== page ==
Courtesy of the ITA – The 2013 ITA National Women’s Team Indoor Championship, hosted by the University of Virginia at the Boar’s Head Sports Club in Charlottesville, VA, came to a close Monday evening with the Tar Heels of North Carolina being crowned champions for the first time in school history. Sixth seeded Carolina knocked-off top seeds and defending champions UCLA, 4-3
UCLA began today’s match in good form, claiming the doubles point with wins at the first and third spots. Freshmen duo Kyle McPhillips and Catherine Harrison won the first doubles match of the day, as they broke early and often to earn an 8-4 victory at the third position. No. 16 Robin Anderson and Skylar Morton got off to a fast start at the first spot, taking an early 4-1 lead but Carolina would make it close as they got to within a break of the Bruins before UCLA closed it out at 8-6.
“UCLA played unbelievable in doubles” said North Carolina head coach Brian Kalbas
. “They are so aggressive and they move and volley really well. I was glad it was only one point but I think the fact that we came back and won four singles matches after losing the doubles point against USC gave us the thought we could do it again.” In a similar position as they were against USC in quarterfinals, North Carolina knew there was a lot of work ahead of them.
would go up 2-0 behind a 6-4, 6-0 win by Chanelle Van Nguyen at fourth singles but a change in momentum occurred early in the matches in favor of the Tar Heels as they won four first sets. “In singles we got off to some good starts” said Kalbas. “I thought it was important that we seized the momentum after losing the doubles point.”
put the first Carolina point on the board as she delivered the tournament’s largest upset by taking down the 2012 USTA/ITA National Indoor Intercollegiate Championships singles winner Robin Anderson, who, previously had an unblemished singles record this season. “Gina beating Robing, that’s amazing” said Kalbas. “She has never played higher than five in our lineup so for her to beat a Top 10 player is an amazing accomplishment for her. She’s come a long way.” Taking advantage of several short ball opportunities along with a flurry of big, Suarez-Malaguti was able to dictate play from start to finish, winning in straight sets 6-3, 6-4.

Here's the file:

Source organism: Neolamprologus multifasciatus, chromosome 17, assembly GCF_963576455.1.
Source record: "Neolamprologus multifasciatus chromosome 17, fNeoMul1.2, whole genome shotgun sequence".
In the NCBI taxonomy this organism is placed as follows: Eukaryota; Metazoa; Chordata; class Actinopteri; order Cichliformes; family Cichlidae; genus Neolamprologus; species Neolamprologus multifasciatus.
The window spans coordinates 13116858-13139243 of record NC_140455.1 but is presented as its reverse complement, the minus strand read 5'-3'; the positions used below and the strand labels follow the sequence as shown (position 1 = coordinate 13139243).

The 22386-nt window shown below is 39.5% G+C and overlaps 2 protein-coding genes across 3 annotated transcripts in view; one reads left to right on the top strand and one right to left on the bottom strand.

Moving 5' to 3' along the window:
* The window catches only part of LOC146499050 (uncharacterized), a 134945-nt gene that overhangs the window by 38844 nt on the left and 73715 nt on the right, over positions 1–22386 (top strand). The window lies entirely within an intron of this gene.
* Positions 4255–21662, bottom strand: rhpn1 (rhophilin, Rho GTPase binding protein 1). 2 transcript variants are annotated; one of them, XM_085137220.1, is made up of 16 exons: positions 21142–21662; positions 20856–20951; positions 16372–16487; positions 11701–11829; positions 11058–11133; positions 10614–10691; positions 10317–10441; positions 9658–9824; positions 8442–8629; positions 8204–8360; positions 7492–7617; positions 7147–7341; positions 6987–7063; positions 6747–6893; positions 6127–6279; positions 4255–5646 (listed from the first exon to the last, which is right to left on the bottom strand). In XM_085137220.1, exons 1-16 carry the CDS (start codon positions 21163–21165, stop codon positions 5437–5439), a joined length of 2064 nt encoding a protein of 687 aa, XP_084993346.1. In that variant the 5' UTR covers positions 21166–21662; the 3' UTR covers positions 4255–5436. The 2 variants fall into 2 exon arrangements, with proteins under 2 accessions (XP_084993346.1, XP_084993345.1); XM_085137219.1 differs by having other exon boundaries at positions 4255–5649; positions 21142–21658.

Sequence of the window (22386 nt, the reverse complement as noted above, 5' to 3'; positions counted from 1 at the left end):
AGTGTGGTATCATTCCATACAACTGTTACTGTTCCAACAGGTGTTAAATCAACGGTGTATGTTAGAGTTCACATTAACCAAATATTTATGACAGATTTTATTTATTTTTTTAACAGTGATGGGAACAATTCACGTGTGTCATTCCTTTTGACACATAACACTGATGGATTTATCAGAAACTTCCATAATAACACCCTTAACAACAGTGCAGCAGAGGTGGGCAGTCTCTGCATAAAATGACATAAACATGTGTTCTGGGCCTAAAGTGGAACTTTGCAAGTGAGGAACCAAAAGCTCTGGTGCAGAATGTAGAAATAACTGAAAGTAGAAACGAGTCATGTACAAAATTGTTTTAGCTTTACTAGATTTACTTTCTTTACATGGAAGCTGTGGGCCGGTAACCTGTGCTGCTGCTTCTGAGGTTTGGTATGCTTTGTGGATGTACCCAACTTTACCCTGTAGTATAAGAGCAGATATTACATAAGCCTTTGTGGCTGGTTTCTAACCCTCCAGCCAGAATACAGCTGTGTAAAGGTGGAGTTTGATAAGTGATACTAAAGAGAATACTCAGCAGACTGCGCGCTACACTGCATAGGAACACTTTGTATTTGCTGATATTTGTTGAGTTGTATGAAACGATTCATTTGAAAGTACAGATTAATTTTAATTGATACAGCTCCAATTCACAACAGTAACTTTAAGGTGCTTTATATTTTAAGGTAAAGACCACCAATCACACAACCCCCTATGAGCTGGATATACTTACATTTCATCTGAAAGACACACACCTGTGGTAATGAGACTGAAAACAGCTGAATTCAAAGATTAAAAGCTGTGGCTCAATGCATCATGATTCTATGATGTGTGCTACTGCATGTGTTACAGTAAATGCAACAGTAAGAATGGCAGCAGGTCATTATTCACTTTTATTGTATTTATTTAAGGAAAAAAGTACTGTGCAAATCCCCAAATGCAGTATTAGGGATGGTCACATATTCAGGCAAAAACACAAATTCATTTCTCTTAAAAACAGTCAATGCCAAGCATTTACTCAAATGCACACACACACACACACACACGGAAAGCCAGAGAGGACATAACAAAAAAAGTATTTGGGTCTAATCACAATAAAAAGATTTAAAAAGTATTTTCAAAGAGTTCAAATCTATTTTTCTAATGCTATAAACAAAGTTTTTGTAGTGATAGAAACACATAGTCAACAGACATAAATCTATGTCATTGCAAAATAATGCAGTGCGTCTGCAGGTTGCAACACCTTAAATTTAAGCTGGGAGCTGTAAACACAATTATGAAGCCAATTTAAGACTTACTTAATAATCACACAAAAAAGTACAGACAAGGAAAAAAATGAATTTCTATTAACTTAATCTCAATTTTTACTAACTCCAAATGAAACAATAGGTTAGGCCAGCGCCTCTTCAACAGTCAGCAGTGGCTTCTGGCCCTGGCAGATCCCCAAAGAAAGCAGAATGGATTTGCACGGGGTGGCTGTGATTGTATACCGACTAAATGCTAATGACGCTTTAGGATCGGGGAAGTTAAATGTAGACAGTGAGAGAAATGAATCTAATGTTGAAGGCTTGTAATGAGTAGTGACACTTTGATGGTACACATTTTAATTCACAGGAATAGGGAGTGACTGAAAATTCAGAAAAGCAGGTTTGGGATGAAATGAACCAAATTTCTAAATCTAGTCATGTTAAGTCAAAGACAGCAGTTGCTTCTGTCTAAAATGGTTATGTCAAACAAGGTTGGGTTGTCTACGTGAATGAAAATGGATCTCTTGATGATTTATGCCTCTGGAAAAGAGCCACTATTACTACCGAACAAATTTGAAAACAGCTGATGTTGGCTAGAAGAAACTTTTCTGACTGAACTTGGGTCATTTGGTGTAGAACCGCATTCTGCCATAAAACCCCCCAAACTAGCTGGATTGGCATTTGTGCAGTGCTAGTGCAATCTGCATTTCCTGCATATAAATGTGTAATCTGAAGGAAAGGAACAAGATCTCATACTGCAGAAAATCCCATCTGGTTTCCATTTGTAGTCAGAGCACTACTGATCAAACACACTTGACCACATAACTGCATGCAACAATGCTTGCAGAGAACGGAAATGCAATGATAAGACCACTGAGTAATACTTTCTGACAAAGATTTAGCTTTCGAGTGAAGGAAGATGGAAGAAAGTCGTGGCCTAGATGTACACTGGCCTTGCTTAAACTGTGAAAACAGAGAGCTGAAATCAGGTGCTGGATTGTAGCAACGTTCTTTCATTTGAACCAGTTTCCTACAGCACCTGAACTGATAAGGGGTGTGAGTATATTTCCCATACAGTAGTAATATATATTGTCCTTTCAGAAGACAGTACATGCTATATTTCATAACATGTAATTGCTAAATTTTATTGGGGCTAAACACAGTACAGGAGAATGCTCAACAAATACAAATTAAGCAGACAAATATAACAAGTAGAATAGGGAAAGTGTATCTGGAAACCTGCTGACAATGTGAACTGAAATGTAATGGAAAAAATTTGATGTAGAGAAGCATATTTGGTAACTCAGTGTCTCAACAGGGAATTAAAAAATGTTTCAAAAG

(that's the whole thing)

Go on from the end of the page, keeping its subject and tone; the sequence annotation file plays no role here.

Tessa Lyons evened the match at 2-2 as she closed out her match in straight sets at sixth singles, 6-1, 6-4. Shortly following her victory, teammate Caroline Price made it 3-2 by pulling out a three set win at fifth singles, 6-2, 2-6, 6-2. All eyes were then focused on Zoe De Bruycker and Whitney Kay who were locked-in a pair of three set battles at second and third singles respectively.
Not going away without a fight, UCLA freshman Kyle McPhillips
seized control of the third set against De Bruycker as she raced to a 4-1 lead. De Bruycker continued to fight, but the diversity in McPhillips’ game proved to be too much as UCLA evened the match at 3-3. Then, things got interesting.
With the title on the line, it all came down to third singles where Whitney Kay and Pamela Montez were deep into a very competitive third set. Both players had provided their teams with huge wins this tournament with Kay earning the deciding point against USC and Montez against Georgia.
At 5-4 in the third, Kay had an opportunity to break Montez and seal the win for the Tar Heels, but a missed forehand swinging volley allowed for the UCLA senior to eventually hold serve. “I had a shot that I almost never miss on match point at 5-4 but I was just trying to think: one point at a time and not to think about the crowd or anything but to just pull it out” stated Kay. With an opportunity spoiled, both players would hold serve, leading to a tiebreak which would decide who would be crowned champions.
In the breaker, Kay
got out to a 4-1 lead but Montez would win two straight to make it 4-3. Kay would then win the next two points, including a point at 5-3 when Montez broke a string early in the point, forcing her to not play any type of offensive tennis.
Montez would save back-to-back match points, bringing the score to 6-5. “The thing about Montez
is that she didn’t make any mistakes, there are no unforced errors on her part so Whitney had to win it.” On Kay’s third match point of the breaker, she would eventually breakthrough for the win as she smacked a clean forehand winner to give the Tar Heels their first ITA National Women’s Team Indoor Championship title in school history. “Whitney stayed solid, stayed composed and it was really just unbelievable to watch” Kalbas said. “Our program is now a national championship contender and we hope to stay there.”